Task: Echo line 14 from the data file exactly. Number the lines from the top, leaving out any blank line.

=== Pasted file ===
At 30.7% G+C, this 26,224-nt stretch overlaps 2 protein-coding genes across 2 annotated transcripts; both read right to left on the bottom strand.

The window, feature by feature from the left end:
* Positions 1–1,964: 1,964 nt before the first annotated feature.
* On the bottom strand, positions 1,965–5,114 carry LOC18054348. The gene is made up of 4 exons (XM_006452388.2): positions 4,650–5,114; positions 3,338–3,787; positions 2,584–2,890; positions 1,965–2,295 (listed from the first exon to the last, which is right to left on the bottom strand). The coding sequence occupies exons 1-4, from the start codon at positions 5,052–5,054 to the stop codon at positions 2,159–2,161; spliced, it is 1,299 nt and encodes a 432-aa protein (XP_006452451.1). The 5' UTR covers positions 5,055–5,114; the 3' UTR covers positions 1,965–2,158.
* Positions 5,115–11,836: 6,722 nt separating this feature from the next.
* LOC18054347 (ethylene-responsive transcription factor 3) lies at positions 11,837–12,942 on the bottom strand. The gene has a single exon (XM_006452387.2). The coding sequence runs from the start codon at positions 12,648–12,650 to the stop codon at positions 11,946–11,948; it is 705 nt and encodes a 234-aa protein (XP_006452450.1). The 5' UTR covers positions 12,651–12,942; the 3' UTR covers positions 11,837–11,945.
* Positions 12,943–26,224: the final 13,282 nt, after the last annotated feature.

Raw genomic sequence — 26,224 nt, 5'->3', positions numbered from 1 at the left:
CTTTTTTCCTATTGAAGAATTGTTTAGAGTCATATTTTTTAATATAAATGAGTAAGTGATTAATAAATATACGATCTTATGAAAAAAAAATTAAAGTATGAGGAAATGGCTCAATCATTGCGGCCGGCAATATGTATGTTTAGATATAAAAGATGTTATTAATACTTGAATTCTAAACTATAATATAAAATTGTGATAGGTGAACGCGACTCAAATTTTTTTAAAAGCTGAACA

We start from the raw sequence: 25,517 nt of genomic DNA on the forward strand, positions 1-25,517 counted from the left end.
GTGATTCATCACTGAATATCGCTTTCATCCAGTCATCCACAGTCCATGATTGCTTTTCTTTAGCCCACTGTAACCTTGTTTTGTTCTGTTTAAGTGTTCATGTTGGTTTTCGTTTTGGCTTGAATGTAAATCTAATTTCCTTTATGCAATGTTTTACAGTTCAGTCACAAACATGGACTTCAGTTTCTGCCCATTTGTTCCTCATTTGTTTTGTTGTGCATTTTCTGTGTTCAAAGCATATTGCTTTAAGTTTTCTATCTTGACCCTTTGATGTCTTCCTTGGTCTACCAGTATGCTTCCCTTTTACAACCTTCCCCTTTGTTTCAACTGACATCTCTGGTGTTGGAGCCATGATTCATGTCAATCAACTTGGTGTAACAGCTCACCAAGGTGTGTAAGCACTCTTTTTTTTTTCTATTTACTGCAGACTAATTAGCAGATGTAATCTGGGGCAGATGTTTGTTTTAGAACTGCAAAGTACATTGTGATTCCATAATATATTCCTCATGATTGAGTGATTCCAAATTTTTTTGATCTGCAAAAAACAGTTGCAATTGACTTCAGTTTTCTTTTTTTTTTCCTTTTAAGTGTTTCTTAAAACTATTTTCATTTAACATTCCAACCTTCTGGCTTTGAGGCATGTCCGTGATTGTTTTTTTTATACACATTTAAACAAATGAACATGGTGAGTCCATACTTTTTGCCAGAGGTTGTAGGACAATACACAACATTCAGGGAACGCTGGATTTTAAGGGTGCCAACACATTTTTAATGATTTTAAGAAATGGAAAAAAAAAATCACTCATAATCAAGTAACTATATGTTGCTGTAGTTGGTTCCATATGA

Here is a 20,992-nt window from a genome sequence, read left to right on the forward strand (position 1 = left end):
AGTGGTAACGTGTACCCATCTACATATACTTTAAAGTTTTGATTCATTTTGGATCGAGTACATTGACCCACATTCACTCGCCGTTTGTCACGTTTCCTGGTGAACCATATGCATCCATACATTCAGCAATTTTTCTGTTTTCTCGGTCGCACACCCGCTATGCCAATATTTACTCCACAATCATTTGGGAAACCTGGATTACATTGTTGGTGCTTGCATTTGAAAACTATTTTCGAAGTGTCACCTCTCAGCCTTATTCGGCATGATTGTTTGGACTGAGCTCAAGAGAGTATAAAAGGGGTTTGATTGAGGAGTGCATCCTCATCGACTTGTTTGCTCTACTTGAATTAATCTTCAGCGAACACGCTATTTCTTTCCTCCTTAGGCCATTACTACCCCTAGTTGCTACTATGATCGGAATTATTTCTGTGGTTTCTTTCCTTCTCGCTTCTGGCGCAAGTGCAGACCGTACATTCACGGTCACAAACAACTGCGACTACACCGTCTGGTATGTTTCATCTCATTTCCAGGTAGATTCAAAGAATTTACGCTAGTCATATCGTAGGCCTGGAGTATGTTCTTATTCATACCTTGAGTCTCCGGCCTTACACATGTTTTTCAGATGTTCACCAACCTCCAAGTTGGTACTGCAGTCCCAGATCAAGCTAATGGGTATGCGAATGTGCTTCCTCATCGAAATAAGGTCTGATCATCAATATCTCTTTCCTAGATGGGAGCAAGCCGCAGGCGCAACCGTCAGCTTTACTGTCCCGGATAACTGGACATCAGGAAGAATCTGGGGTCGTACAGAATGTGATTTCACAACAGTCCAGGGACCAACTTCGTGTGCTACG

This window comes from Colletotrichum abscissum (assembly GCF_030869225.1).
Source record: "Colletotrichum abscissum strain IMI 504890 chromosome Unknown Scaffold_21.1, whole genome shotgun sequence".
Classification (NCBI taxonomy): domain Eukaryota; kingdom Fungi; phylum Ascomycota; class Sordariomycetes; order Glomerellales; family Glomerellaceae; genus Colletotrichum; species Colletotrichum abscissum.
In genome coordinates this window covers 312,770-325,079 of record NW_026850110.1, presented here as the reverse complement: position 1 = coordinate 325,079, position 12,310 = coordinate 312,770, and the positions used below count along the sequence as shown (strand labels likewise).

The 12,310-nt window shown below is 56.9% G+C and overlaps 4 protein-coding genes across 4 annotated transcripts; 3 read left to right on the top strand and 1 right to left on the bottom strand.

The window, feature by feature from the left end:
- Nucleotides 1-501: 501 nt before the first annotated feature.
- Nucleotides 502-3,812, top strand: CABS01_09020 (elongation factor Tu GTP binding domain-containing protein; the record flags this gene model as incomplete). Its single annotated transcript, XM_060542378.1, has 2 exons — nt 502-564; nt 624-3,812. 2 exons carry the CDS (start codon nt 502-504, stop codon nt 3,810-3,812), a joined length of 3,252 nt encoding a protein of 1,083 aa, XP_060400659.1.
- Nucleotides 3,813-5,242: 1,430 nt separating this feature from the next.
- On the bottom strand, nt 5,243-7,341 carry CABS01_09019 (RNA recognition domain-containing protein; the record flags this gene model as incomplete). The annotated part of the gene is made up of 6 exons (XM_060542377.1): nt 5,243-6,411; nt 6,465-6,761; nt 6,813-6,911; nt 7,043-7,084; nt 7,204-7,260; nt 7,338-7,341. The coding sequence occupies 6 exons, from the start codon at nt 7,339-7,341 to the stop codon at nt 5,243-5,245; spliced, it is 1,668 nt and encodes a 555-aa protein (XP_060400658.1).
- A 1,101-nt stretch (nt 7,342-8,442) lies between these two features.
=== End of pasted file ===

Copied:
This window comes from Colletotrichum abscissum (assembly GCF_030869225.1).